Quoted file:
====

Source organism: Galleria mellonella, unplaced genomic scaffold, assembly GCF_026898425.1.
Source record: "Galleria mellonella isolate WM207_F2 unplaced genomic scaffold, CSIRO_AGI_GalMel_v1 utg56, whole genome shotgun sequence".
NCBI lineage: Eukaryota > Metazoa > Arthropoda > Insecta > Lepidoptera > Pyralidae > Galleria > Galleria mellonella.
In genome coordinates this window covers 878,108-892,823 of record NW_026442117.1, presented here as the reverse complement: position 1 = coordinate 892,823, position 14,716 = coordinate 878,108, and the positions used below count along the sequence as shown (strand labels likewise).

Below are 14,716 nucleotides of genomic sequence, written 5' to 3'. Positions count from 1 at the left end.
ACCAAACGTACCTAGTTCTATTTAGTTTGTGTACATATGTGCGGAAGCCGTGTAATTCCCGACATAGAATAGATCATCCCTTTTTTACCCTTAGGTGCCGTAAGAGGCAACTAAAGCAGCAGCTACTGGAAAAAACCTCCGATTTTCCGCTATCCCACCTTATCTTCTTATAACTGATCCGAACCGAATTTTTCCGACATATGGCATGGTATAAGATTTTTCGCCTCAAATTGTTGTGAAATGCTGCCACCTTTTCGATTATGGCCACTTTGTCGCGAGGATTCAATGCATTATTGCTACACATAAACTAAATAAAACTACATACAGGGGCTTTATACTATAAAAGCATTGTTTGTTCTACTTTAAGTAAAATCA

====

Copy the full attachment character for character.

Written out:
Source organism: Galleria mellonella, unplaced genomic scaffold, assembly GCF_026898425.1.
Source record: "Galleria mellonella isolate WM207_F2 unplaced genomic scaffold, CSIRO_AGI_GalMel_v1 utg56, whole genome shotgun sequence".
NCBI lineage: Eukaryota > Metazoa > Arthropoda > Insecta > Lepidoptera > Pyralidae > Galleria > Galleria mellonella.
In genome coordinates this window covers 878,108-892,823 of record NW_026442117.1, presented here as the reverse complement: position 1 = coordinate 892,823, position 14,716 = coordinate 878,108, and the positions used below count along the sequence as shown (strand labels likewise).

Below are 14,716 nucleotides of genomic sequence, written 5' to 3'. Positions count from 1 at the left end.
ACCAAACGTACCTAGTTCTATTTAGTTTGTGTACATATGTGCGGAAGCCGTGTAATTCCCGACATAGAATAGATCATCCCTTTTTTACCCTTAGGTGCCGTAAGAGGCAACTAAAGCAGCAGCTACTGGAAAAAACCTCCGATTTTCCGCTATCCCACCTTATCTTCTTATAACTGATCCGAACCGAATTTTTCCGACATATGGCATGGTATAAGATTTTTCGCCTCAAATTGTTGTGAAATGCTGCCACCTTTTCGATTATGGCCACTTTGTCGCGAGGATTCAATGCATTATTGCTACACATAAACTAAATAAAACTACATACAGGGGCTTTATACTATAAAAGCATTGTTTGTTCTACTTTAAGTAAAATCA